Magnetic Force Microscopy – this image to local variations in the magnetic forces on the sample surface. The tip of the probe is coated with a thin film of ferromagnetic material that reacts to magnetic domains on the surface of the sample. The magnetic forces between the tip and the sample are measured by monitoring the cantilever deflection, while the probe is scanned at a constant height above the surface. A map showing the sample natural forces or applied magnetic domain structure.

Image analysis – Since the images are collected in digital format, a wide range of image manipulation are available for the AFM data. Quantitative topographic information, such as the lateral spacing, step height and the roughness of the surface are readily obtained. Images can be presented as two-dimensional or three-dimensional representations on paper or as digital image files for electronic transfer and publication.

Nanoindentation – A tip of the probe is forced specializes in the sample surface to obtain a measure of the mechanical properties of the material in areas as small as a few nanometers. (See Manual nanoindentation hardness tests.)

TYPICAL APPLICATIONS

* 3-dimensional topography of IC device
* Measures of roughness for the chemical mechanical polishing
* Analysis of the distribution phase microscopic polymer
* Measures of physical and mechanical properties of thin films
* Imaging magnetic domains on digital storage media
* Pictures of the phases of submicron in metals
* Imaging defect in IC failure analysis
* Microscope images of biological samples fragile
* Metrology Stampers compact disk

SAMPLE REQUIREMENTS

No sample preparation is usually necessary. Samples can be taken up in the air or liquid. Sample height is limited to about 1.5 inches. Areas up to 8 inches in diameter can be completely crossed without repositioning. Larger samples may be automatic for imaging in a limited area. Roughness of the surface total image area should not exceed about 6 microns.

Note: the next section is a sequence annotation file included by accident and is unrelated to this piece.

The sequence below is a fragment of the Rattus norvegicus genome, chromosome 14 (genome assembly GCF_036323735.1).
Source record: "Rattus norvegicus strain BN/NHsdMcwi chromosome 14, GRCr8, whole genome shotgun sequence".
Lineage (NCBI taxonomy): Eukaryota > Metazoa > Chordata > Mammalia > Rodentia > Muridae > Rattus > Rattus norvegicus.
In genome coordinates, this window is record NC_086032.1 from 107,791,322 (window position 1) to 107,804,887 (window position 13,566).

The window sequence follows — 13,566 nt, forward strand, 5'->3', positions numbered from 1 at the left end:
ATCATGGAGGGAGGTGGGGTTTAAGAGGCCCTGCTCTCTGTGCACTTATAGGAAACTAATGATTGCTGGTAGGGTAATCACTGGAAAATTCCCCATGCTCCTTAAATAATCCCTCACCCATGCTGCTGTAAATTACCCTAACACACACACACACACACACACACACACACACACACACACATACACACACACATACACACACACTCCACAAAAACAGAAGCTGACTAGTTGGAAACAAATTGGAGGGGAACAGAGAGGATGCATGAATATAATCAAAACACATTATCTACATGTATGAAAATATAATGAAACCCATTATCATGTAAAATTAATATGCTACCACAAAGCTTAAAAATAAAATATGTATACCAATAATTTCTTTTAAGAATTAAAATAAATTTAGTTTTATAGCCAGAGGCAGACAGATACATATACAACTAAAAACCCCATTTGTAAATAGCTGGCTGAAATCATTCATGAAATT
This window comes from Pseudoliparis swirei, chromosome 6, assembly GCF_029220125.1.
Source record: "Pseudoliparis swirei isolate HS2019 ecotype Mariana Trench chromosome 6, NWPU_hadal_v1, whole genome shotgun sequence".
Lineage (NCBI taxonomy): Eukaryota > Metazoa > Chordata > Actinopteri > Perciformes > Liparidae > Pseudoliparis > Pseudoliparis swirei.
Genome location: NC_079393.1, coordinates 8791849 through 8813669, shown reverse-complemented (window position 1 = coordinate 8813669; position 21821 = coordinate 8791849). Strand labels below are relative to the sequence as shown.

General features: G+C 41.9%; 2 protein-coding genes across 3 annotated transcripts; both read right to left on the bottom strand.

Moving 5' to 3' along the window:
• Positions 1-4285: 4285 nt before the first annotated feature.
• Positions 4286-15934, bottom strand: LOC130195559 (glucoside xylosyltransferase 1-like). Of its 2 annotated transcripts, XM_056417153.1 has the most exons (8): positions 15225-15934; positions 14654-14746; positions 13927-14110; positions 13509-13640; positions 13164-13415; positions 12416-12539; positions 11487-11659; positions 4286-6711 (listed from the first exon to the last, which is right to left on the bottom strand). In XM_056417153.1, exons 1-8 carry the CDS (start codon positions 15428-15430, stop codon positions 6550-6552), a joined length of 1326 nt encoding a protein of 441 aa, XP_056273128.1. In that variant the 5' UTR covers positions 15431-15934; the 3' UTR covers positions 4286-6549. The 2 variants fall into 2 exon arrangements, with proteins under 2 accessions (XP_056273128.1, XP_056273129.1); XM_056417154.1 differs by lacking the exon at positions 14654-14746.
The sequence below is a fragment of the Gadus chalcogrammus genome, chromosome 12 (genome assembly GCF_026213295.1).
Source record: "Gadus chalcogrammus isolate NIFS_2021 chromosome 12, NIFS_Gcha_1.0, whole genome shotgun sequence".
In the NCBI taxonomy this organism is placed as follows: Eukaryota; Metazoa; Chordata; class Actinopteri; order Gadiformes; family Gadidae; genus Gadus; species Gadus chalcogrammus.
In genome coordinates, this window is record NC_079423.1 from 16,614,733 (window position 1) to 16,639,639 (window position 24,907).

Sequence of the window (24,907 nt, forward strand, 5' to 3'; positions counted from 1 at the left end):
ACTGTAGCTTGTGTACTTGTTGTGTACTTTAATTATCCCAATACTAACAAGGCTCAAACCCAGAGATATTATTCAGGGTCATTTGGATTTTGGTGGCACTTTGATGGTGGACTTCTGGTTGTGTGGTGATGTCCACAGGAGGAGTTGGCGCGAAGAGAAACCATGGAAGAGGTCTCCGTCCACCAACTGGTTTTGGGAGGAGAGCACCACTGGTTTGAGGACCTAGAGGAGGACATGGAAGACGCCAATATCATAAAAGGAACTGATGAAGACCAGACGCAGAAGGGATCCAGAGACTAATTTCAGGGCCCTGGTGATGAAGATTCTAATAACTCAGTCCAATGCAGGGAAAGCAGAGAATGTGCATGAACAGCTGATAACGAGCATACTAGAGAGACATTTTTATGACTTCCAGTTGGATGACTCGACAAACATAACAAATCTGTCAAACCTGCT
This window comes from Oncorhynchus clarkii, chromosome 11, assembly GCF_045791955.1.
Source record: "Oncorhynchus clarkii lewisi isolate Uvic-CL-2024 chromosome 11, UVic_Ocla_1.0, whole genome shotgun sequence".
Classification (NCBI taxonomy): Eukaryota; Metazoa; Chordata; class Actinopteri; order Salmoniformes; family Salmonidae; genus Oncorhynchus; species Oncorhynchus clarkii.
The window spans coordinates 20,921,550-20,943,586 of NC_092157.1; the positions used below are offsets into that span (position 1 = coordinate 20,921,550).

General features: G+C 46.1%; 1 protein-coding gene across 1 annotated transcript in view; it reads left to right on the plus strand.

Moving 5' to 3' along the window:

source: actually i get this article from my friend’s blog which unfortunately i forget it’s link, but because of someone claim this article to his mine, so i would credit this article to: www.mee-inc.com, thanks for your claiming, it really helpfull to me and my visitor in order to adding our refference :)

Tags: Afm Microscope, Afm Probe, Analysis Modes, Atomic Force Microscopy, Cantilever Beam, Cantilever Deflection, Lateral Resolution, Lt 1, Magnetic Domains, Microscope Image, Mode Afm, Physical Topography, Piezoelectric Tube, Probe Tip, Property Changes, Raster Pattern, Resonant Frequency, Scanning Probe Microscopy, Topographic Changes, Topographic Image
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  • Larry Hanke
    12:19 pm on April 2nd, 2011 1

    This article is strongly derivative of an article that I authored and has been published on line at http://www.mee-inc.com for several years. There are inaccuracies in the details on this page where the original article has not been accurately copied.

  • techicien
    11:12 am on October 29th, 2011 2

    sorry for the late response, but ive been credit this article to that site :)